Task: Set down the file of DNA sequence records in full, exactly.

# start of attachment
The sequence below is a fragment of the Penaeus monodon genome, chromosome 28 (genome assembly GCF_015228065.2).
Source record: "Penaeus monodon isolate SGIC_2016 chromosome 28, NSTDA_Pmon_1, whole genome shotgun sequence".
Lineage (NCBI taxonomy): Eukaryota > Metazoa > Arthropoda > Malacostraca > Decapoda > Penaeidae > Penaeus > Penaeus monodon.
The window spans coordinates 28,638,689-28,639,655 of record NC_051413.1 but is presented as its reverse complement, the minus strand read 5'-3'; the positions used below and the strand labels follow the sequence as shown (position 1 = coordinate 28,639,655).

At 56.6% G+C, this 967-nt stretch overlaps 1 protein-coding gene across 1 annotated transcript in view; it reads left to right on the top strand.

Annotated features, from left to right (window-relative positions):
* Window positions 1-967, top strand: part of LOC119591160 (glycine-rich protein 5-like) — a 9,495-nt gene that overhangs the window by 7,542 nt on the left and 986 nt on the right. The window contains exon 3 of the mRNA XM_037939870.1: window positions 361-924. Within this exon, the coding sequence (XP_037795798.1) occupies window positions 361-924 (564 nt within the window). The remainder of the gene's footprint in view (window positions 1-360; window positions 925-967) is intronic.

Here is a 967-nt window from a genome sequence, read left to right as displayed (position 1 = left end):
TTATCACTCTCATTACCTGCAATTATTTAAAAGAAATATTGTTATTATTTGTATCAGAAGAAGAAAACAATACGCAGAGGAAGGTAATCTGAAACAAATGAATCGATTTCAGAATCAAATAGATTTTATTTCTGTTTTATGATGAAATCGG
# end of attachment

The sequence below is a fragment of the Penaeus monodon genome, chromosome 28 (genome assembly GCF_015228065.2).
Source record: "Penaeus monodon isolate SGIC_2016 chromosome 28, NSTDA_Pmon_1, whole genome shotgun sequence".
Lineage (NCBI taxonomy): Eukaryota > Metazoa > Arthropoda > Malacostraca > Decapoda > Penaeidae > Penaeus > Penaeus monodon.
The window spans coordinates 28,638,689-28,639,655 of record NC_051413.1 but is presented as its reverse complement, the minus strand read 5'-3'; the positions used below and the strand labels follow the sequence as shown (position 1 = coordinate 28,639,655).

At 56.6% G+C, this 967-nt stretch overlaps 1 protein-coding gene across 1 annotated transcript in view; it reads left to right on the top strand.

Annotated features, from left to right (window-relative positions):
* Window positions 1-967, top strand: part of LOC119591160 (glycine-rich protein 5-like) — a 9,495-nt gene that overhangs the window by 7,542 nt on the left and 986 nt on the right. The window contains exon 3 of the mRNA XM_037939870.1: window positions 361-924. Within this exon, the coding sequence (XP_037795798.1) occupies window positions 361-924 (564 nt within the window). The remainder of the gene's footprint in view (window positions 1-360; window positions 925-967) is intronic.

Here is a 967-nt window from a genome sequence, read left to right as displayed (position 1 = left end):
TTATCACTCTCATTACCTGCAATTATTTAAAAGAAATATTGTTATTATTTGTATCAGAAGAAGAAAACAATACGCAGAGGAAGGTAATCTGAAACAAATGAATCGATTTCAGAATCAAATAGATTTTATTTCTGTTTTATGATGAAATCGG